Online songs

Online streaming bill covers streaming giants and promotes Canadian content

OTTAWA — The Liberal government has revived a bill that would subject streaming companies, like Netflix, to the same rules as traditional Canadian broadcasters.

OTTAWA — The Liberal government has revived a bill that would subject streaming companies, like Netflix, to the same rules as traditional Canadian broadcasters.

The Online Delivery Act, introduced Wednesday, would require web companies to offer a set amount of Canadian content and invest heavily in Canada’s cultural industries, including film, television and music.

Bill C-11, as it is known in Parliament, updates the Broadcasting Act of 1991, which predates the internet revolution that changed the way people watch movies and videos and listen music.

If passed, streaming services, such as Netflix, Crave and Spotify, would be regulated by the Canadian Radio-television and Telecommunications Commission and required to invest in Canadian cultural businesses.

They should also commit to reflecting diversity in their programming, including Indigenous content.

Bill C-11 updates controversial sections of a previous bill that critics say could lead to the regulation of people who post videos on YouTube.

Heritage Minister Pablo Rodriguez told a news conference on Wednesday that “cat videos” or social media “influencers” would not be covered by the bill.

The updated legislation would only cover commercial social media content – such as professional music videos – and would not include popular popular videos posted on YouTube, such as images of children or pets behaving badly. fun way.

Rodriguez said the government has “listened to concerns about social media and we have resolved it.”

Rodriguez said he plans to write to the CRTC asking them to specifically define what constitutes commercial content on social media and what would not qualify.

Jeanette Patell, head of government affairs at YouTube Canada, said her goal is to the interest of the thousands of Canadian digital creators and the millions of Canadians who use YouTube every day. »

“We believe the government shares this interest,” she said. “We are still reviewing the impacts of the legislation on our platform and look forward to working with them on this important issue.”

The previous bill proposing to modernize the Broadcasting Act did not pass the Senate before the general election in September, although it was passed by the House of Commons with the support of the Bloc Québécois and the NDP .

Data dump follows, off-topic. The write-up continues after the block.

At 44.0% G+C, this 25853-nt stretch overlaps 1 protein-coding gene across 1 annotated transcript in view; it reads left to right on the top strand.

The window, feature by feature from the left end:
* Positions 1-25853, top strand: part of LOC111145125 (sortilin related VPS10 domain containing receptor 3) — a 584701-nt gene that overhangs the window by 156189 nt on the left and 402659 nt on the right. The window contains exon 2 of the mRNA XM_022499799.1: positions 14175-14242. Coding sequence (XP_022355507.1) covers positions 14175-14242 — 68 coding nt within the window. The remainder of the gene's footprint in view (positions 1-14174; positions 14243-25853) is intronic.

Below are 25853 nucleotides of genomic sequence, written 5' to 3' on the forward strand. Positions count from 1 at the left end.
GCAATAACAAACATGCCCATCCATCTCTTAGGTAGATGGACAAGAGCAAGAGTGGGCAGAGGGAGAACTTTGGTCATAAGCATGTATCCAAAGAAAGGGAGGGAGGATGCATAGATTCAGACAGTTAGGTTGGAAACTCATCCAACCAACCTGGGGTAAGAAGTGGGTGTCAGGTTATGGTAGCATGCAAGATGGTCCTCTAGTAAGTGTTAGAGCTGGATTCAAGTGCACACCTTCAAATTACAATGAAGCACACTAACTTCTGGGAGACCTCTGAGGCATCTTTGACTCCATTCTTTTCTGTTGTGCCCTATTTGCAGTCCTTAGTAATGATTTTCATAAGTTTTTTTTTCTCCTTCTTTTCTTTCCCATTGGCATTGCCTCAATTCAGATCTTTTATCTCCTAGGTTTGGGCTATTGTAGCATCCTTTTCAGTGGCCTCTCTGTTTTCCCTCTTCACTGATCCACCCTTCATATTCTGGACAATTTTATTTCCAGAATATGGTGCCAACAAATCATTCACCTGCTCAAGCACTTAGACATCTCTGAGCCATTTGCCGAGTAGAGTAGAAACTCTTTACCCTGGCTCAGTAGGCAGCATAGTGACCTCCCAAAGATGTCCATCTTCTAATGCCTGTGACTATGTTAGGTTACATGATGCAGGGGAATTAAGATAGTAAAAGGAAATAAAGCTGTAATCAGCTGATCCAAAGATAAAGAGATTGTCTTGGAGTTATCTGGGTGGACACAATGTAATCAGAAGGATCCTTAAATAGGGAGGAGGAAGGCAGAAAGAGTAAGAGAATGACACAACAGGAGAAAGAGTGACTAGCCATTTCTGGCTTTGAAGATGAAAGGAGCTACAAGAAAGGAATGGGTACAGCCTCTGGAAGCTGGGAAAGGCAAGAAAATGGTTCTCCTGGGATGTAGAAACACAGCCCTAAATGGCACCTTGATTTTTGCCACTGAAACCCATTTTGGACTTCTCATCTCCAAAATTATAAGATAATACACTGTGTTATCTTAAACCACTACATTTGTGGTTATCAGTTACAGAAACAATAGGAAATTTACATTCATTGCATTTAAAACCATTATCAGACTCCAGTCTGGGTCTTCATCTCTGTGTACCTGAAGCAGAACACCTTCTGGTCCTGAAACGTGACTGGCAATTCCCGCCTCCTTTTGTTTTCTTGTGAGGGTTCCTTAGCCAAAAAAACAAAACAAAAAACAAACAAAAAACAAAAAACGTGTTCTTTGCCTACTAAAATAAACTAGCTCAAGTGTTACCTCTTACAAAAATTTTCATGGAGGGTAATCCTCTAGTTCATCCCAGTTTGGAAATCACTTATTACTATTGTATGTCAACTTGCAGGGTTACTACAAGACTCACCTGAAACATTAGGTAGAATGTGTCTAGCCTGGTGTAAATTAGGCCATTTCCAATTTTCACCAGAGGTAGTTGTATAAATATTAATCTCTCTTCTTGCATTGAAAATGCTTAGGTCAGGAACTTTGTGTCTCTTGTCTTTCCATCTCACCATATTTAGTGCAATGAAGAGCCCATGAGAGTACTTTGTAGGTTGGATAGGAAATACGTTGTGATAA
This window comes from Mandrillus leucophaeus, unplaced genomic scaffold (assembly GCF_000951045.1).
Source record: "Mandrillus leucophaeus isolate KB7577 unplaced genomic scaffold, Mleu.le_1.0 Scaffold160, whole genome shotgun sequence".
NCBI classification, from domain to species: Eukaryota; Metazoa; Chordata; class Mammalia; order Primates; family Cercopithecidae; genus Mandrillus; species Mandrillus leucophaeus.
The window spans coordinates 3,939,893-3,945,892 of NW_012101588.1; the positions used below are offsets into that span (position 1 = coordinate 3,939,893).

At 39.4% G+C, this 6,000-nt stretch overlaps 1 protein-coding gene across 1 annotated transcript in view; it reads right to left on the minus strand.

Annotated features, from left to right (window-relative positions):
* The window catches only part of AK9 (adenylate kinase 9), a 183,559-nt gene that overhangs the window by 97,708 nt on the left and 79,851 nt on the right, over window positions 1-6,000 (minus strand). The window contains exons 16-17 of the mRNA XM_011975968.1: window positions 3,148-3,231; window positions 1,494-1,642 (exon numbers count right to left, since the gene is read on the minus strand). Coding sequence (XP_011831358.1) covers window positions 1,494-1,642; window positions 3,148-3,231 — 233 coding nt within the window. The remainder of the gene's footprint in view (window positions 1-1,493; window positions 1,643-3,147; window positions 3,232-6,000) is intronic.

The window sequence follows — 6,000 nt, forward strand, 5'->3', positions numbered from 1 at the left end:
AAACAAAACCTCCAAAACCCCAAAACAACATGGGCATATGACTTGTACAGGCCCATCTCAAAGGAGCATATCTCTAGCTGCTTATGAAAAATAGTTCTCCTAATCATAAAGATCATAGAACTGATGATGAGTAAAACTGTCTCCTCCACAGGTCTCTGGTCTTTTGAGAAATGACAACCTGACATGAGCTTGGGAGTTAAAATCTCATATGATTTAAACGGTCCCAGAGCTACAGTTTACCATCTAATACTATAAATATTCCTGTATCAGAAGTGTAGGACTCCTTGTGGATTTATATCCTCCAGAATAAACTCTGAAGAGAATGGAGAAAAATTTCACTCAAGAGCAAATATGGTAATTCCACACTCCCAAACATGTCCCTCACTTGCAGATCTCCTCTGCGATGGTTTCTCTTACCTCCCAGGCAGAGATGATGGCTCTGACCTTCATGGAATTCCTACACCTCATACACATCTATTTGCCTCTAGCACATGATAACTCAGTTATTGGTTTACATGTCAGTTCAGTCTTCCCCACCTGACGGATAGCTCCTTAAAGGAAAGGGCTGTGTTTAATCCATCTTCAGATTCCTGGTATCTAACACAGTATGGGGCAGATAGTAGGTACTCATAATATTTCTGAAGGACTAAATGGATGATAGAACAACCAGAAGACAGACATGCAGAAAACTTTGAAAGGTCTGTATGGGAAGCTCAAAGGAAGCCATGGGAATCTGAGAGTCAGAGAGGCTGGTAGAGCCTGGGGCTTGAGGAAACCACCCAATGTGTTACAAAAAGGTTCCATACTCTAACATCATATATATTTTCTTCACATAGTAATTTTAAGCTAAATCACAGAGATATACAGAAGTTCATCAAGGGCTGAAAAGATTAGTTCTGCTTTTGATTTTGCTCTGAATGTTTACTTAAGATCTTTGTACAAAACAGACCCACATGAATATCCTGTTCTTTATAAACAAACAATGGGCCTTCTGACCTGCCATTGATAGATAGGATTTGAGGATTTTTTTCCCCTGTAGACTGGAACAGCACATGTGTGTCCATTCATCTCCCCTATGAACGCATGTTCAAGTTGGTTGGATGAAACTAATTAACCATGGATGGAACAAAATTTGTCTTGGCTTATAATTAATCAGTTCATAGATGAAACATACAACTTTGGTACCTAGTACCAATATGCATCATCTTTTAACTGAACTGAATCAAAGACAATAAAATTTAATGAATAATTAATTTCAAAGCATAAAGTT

John Nater, the Conservative Party’s heritage critic, argues the bill was flawed and sent a letter last week to Rodriguez asking him to end plans to reintroduce it.

The Canadian Media Producers Association, which represents independent production companies, welcomed the new bill and said it would “strengthen Canadian cultural sovereignty, requiring foreign tech giants to play by the same rules as corporations.” Canadian”.

“The Online Broadcasting Act must ensure that independent producers in Canada have a fair chance to negotiate with content buyers to own, control and monetize the intellectual property they develop and produce,” said the president of the association, Reynolds Mastin.

Stéphane Cardin, head of public policy at Netflix Canada, said the company “invests in Canadian creators and works with industry partners to bring Canadian stories to the world.”

“We are looking at new legislation, but support a forward-looking and flexible framework that recognizes how different actors contribute to our creative system,” Cardin said.

Critics have raised concerns that the bill’s definition of what constitutes Canadian content could exclude films made in Canada with Canadian actors if key figures, such as a screenwriter, director and producer , come from outside the country.

Music written and produced by Canadian artists based in the United States could also be considered non-Canadian, critics say.

Rodriguez said he would ask the CRTC to clearly state what constitutes Canadian content.

“The Online Delivery Act will help ensure that our cultural sector works for Canadians and supports the next generation of artists and creators in this country,” he added.

Nater said he supports creating a level playing field between major foreign streaming services and Canadian broadcasters, but fears the bill will affect “Canadians’ rights and freedoms on the internet.” He said the Tories would oppose the legislation if those concerns are not addressed.

Peter Julian, NDP heritage critic, said he would examine the new bill “line by line” to see if it fixes the problems of the previous version.

Marla Boltman, executive director of Friends of Canadian Broadcasting, said updating the Broadcasting Act was long overdue and needed to bring big tech into Canada’s regulatory system.

This report from The Canadian Press was first published on February 2, 2022.

Marie Woolf, The Canadian Press